Roald Dahl: Teller of the Unexpected

Roald Dahl (1916-1990) had many flaws: he was irascible, self-aggrandizing, a feather-ruffler given to anti-Semitic remarks and a domineering husband who cheated on his first wife, American movie star Patricia Neal. Nevertheless, he was by all accounts a devoted father. Dahlophilic readers will take heart from this revelation in Roald Dahl: Teller of the Unexpected, an uncommonly perceptive biography of the children's book colossus by Matthew Dennison (The Queen; Behind the Mask; Queen Victoria).

Dahl was born in Llandaff, Wales, to Norwegian immigrant parents, his father a successful shipbroker who died when his son was three. In 1939, with war threatening and while working an under-stimulating office job in London, Dahl trained as a fighter pilot for the Royal Air Force. The following year, he survived a plane crash that was likely attributable to his inexperience. While working for the British Embassy in Washington, D.C., Dahl authored an account of his crash for the Saturday Evening Post and, in doing so, discovered his flair for writing.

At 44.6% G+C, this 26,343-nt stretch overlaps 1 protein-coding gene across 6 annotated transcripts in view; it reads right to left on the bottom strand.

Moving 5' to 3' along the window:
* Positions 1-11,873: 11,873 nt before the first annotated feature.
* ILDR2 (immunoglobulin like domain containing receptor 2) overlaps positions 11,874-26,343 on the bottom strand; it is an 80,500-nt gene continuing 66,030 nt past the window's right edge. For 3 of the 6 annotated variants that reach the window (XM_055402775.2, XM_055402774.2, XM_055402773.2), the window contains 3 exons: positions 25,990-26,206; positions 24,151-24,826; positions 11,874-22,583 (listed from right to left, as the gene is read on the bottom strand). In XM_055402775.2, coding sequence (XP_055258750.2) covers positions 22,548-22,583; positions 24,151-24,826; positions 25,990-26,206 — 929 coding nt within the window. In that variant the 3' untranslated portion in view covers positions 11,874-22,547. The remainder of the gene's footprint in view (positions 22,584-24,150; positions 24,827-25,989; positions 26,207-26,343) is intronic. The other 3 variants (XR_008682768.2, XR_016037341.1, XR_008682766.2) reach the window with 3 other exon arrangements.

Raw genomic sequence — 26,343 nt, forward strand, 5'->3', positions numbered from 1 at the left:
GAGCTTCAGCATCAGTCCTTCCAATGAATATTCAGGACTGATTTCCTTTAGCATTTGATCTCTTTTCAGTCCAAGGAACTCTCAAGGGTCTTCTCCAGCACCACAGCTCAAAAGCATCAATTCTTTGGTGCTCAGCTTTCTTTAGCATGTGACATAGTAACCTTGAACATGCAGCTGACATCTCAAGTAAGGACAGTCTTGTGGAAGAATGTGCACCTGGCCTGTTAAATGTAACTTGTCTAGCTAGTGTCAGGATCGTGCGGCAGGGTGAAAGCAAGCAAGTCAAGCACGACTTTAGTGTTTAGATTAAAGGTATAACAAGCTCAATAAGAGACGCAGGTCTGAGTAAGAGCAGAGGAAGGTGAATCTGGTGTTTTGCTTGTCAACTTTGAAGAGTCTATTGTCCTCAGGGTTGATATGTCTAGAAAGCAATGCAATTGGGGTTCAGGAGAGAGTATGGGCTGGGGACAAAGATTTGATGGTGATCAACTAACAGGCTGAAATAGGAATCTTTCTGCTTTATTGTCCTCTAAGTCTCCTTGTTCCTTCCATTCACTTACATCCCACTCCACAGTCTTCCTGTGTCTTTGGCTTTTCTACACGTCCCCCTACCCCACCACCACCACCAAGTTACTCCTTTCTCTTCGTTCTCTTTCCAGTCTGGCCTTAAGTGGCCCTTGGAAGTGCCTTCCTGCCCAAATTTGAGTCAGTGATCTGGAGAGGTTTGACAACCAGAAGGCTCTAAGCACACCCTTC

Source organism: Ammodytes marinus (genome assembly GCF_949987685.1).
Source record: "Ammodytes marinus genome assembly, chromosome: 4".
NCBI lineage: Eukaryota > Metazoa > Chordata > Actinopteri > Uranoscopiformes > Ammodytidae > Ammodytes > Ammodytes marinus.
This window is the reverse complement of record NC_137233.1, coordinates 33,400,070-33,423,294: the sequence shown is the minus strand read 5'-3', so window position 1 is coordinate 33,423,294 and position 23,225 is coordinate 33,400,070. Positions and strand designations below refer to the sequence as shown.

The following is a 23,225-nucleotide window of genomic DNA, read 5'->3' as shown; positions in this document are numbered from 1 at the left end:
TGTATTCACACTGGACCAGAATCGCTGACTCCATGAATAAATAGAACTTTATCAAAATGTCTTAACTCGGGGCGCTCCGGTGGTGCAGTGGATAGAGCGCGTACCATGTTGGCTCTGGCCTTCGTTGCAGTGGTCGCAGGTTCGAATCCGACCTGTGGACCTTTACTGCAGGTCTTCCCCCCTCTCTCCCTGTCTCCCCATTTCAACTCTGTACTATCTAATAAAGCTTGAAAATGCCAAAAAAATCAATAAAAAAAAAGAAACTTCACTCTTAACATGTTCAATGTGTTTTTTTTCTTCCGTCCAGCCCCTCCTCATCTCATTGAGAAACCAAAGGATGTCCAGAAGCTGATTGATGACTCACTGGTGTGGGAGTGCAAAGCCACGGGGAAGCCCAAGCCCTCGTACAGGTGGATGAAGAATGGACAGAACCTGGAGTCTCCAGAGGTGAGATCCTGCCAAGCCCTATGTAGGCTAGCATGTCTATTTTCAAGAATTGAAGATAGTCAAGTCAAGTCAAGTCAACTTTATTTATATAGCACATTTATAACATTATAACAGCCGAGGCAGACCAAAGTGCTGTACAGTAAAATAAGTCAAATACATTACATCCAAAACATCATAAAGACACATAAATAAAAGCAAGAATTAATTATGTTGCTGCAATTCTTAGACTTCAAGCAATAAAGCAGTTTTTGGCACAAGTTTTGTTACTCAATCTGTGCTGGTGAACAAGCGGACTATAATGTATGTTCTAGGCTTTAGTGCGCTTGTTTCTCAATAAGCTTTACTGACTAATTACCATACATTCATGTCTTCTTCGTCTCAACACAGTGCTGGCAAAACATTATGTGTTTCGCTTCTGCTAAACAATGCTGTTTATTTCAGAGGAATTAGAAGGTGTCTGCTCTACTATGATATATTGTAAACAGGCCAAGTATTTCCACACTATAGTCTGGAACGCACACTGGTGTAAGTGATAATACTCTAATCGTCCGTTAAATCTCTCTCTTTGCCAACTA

Dennison--the author of books about two other children's literature greats, Beatrix Potter and Kenneth Grahame--is a resolutely objective chronicler, noting when something Dahl said doesn't jibe with the factual or emotional truth. Although it's directed at adults, Roald Dahl seems governed by a bedrock principle of writing for children: it doesn't overstay its welcome. Dahl fans, though they shouldn't expect an exhaustive look at Dahl's work, will savor tidbits like the fact that as a young man, the eventual author of Charlie and the Chocolate Factory saved the silver wrappers from his chocolate bars. --Nell Beram, author and freelance writer

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